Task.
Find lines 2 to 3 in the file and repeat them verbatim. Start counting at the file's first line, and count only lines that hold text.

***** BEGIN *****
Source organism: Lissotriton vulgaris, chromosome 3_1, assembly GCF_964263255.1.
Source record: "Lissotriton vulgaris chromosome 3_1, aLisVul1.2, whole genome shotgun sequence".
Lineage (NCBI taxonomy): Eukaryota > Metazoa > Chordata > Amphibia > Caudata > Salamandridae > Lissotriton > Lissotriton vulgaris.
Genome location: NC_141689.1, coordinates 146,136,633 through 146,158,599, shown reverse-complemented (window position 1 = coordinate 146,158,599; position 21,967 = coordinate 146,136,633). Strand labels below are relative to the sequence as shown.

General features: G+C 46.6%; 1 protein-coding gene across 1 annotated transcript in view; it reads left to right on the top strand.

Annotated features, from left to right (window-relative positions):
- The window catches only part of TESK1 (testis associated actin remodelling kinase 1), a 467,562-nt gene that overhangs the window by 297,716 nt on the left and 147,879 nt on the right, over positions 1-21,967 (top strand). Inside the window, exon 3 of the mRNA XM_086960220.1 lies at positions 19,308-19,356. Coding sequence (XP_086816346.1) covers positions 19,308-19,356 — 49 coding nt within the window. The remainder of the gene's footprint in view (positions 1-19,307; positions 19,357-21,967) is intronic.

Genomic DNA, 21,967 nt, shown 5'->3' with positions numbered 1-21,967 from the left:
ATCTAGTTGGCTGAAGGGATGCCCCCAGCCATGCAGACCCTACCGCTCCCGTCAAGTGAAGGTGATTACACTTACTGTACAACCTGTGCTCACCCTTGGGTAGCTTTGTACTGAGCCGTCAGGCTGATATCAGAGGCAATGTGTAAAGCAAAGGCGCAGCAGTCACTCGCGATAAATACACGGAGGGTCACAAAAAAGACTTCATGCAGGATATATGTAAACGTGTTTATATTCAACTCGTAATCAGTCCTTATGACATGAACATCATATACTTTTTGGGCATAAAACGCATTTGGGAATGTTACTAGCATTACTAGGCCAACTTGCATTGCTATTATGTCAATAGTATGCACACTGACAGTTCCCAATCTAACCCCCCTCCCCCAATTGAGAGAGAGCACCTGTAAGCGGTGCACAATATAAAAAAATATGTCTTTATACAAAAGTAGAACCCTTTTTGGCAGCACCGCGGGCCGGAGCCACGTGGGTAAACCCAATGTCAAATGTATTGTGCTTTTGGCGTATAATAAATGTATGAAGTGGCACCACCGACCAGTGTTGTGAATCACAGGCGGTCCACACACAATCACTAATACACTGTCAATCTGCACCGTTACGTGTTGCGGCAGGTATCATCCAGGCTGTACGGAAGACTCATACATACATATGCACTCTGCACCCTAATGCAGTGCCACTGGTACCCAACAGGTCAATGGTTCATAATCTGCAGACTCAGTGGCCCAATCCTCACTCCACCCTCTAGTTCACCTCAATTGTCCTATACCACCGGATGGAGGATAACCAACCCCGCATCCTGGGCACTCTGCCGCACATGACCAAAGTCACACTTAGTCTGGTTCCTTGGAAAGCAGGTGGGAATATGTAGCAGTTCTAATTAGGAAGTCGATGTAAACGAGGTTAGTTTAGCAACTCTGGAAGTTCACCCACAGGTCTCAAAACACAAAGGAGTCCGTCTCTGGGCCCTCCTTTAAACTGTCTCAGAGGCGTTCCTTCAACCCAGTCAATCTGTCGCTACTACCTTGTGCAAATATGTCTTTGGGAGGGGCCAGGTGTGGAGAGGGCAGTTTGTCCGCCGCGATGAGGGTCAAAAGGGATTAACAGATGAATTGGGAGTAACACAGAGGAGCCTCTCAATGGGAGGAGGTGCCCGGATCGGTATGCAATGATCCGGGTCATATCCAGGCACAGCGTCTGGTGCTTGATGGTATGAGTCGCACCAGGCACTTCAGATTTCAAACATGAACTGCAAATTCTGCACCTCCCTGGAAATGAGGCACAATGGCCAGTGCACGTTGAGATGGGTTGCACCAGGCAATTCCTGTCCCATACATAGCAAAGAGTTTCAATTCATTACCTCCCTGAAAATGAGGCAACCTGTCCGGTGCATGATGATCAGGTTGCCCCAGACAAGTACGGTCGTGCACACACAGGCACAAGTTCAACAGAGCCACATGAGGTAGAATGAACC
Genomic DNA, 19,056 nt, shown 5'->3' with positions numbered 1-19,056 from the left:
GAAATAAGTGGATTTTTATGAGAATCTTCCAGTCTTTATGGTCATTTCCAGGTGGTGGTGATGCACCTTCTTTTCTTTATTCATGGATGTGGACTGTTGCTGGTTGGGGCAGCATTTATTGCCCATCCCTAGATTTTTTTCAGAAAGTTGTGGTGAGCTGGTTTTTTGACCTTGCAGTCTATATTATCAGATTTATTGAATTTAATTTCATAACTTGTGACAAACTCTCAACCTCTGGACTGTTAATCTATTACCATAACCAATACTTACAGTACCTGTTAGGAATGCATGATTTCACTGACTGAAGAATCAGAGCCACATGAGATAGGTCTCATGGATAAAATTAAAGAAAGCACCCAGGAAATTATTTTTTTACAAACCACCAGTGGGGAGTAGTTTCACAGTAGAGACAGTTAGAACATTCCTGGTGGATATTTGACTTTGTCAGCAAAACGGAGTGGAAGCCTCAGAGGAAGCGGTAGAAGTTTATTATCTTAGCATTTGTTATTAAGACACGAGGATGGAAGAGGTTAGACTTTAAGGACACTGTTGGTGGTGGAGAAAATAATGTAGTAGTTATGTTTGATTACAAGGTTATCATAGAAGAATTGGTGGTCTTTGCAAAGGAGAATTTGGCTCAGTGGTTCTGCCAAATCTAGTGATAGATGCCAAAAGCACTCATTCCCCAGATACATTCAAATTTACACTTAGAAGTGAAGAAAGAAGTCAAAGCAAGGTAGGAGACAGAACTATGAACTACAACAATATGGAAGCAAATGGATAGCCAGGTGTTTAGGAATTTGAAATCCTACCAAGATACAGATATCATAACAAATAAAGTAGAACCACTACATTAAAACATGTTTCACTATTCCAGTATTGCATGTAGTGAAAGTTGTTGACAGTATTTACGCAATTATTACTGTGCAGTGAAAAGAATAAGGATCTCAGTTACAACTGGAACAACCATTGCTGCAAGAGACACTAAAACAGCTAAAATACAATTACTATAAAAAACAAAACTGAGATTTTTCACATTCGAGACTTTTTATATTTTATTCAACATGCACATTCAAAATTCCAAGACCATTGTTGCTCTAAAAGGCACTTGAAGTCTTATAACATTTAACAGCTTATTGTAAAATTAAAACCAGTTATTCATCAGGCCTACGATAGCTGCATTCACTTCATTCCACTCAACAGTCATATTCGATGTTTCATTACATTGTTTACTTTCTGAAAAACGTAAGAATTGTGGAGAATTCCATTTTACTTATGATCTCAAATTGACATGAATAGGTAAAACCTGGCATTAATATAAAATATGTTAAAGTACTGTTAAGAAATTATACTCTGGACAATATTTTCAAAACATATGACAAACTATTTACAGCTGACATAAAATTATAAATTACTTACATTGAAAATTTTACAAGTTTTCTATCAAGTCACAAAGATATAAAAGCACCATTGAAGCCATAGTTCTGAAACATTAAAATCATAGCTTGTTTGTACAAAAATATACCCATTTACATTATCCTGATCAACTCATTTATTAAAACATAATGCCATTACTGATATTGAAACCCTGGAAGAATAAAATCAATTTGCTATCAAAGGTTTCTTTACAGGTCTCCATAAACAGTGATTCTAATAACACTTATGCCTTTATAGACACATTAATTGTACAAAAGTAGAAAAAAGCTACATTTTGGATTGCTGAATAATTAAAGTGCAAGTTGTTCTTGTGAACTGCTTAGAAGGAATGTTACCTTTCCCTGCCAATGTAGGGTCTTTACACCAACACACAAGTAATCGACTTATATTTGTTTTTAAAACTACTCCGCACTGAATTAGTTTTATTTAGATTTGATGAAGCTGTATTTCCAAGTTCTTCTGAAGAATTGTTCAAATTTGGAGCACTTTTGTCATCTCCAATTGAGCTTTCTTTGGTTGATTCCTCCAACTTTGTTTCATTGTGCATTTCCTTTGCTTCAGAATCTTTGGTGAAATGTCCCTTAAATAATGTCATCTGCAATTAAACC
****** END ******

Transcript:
Source record: "Lissotriton vulgaris chromosome 3_1, aLisVul1.2, whole genome shotgun sequence".
Lineage (NCBI taxonomy): Eukaryota > Metazoa > Chordata > Amphibia > Caudata > Salamandridae > Lissotriton > Lissotriton vulgaris.